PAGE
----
Digitally printed and powder-coated float glass is specially designed with excellent high abrasive strength and high resistance to condensation, UV and scratches so that it can be used as table tops or work surfaces, partition walls or wall panelling, and even shop fitting and exhibition construction.

Intelligent architectural glass now also employs technology that permits products to fulfil different technical requirements for interior applications. One example is adding a light-conducting layer in laminated glass to turn a window or partition into a source of light. Certain systems can be controlled and programmed with an app, or can self-regulate and adjust to different lighting conditions.

And by using electrochromic glass for windows or facades, these can also be used to set the interior mood whenever required, apart from managing thermal heat and glare.

Configurations for inside and out
With the glass industry continuously coming up with new designs and technological advances, glass is growing in stature as a design element, not only to add light, brilliance and transparency to buildings, but also to play a bigger role as structural element and functional building material.

Full thanks and acknowledgment are given to Messe Düsseldorf and the Glasstec International Trade Fair for Glass Production, Processing and Products for the information given to write this article.

New developments in glass:
•    Multifunctional glass with lighting elements, heat exchangers for the production of solar heat, and mechanical ventilation and aeration elements.
•    Electrochromic glass – faster switching times.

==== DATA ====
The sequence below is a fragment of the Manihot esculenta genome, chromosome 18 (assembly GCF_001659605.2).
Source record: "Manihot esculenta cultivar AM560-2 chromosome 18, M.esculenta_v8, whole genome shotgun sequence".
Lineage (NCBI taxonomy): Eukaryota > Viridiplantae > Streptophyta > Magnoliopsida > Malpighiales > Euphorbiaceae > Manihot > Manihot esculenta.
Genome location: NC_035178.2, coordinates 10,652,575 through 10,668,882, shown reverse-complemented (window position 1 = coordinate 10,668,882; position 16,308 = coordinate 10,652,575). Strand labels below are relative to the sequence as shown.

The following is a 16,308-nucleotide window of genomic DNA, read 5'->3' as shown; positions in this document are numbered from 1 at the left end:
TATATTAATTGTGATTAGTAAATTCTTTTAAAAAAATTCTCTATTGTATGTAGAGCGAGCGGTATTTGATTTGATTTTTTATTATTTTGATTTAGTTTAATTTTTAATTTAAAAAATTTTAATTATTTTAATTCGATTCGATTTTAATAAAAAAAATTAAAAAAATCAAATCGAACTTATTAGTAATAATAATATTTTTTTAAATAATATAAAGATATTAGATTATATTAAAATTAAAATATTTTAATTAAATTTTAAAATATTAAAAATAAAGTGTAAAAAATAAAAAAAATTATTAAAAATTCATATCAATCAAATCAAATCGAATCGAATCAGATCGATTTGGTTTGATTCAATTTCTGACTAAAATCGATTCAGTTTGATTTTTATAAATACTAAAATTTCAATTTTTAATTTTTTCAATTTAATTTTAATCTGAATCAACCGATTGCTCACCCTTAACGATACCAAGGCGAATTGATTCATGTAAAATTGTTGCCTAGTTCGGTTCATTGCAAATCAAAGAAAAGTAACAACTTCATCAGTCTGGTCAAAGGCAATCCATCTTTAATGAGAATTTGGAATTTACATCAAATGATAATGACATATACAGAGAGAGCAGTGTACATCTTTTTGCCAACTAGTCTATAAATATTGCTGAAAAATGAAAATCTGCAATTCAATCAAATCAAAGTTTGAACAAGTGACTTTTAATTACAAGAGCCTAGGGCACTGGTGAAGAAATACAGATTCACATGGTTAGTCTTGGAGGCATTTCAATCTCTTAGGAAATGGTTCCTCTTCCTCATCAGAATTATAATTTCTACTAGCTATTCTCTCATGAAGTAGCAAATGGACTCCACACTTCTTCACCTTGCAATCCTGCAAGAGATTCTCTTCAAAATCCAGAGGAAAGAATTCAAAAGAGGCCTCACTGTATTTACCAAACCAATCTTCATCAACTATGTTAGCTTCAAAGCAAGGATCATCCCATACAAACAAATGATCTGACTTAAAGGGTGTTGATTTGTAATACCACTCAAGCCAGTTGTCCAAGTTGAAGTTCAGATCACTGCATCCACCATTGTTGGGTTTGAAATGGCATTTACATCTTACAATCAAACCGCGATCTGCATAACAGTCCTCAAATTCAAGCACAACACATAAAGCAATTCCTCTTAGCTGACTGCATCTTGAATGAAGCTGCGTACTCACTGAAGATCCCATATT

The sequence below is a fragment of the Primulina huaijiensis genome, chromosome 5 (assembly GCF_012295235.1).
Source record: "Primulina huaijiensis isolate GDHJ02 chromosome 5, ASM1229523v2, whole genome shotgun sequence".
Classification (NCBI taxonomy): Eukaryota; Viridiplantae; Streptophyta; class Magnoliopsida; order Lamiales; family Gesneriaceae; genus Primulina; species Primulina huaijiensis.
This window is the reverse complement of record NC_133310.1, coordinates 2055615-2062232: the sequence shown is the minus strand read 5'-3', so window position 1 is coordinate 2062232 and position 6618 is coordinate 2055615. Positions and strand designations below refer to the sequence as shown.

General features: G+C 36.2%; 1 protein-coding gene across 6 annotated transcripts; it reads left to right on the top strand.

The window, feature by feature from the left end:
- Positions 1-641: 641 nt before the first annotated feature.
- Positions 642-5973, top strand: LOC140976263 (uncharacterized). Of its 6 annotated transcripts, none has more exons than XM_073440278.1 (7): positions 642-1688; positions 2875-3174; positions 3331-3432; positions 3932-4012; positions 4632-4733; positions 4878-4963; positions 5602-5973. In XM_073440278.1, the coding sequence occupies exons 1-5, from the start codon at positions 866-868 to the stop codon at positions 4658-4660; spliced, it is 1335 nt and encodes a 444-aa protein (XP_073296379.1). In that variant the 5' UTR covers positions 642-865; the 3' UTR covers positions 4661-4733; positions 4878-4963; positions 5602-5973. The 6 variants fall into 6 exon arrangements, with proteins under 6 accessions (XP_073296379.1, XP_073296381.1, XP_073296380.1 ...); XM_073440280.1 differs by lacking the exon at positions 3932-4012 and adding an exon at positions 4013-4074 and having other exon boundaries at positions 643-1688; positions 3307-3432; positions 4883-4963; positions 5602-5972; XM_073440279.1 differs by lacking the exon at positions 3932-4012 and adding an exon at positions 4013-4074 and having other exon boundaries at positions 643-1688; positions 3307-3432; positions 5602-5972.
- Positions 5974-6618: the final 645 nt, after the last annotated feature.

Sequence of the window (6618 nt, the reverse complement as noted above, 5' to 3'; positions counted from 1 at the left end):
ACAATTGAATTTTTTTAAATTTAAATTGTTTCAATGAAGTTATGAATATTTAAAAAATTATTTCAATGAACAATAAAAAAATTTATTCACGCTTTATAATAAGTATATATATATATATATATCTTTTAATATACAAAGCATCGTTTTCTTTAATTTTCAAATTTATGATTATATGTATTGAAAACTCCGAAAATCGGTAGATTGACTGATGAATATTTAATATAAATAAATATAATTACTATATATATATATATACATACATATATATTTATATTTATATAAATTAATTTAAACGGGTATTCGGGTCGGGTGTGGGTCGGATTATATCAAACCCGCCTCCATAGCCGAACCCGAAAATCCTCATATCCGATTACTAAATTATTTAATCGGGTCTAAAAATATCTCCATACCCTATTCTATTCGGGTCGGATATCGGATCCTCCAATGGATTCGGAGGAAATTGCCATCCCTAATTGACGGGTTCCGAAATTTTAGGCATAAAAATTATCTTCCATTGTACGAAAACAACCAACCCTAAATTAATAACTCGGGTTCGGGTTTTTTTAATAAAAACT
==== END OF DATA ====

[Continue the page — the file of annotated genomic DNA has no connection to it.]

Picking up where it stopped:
•    Solar technology with storage options.
•    Reinforcing the normal load-bearing capacity of glass.
•    Composite glazing.
•    Advanced bonded window systems – requiring less maintenance, better U-values and more.
•    Larger sizes with slimmer bonding sections.
•    For interiors: 3D glass, embossed sections and powder-coated float glass with advanced benefits.
•    Intelligent architectural glass that conducts light.

Caption (main picture): The discreet yet smart design of the facade of the Kilden Theatre and Concert Hall, Kristiansand, Norway, consists of segments which are each about 3m wide and 2m high. Courtesy of Messe Düsseldorf, © Jansen AG

Caption: The glass facade for the stair tower consists of spot-fitted sun protection insulation glass with screen printing and mounts, each made from hot-stored toughened safety glass and from tempered and partially toughened glass for the roof. The spot-fitted insulation glasses, up to about 2m x 4m in size, are joined to a supporting steel structure via so-called spiders.
Courtesy of Messe Düsseldorf, © ISOLAR® Group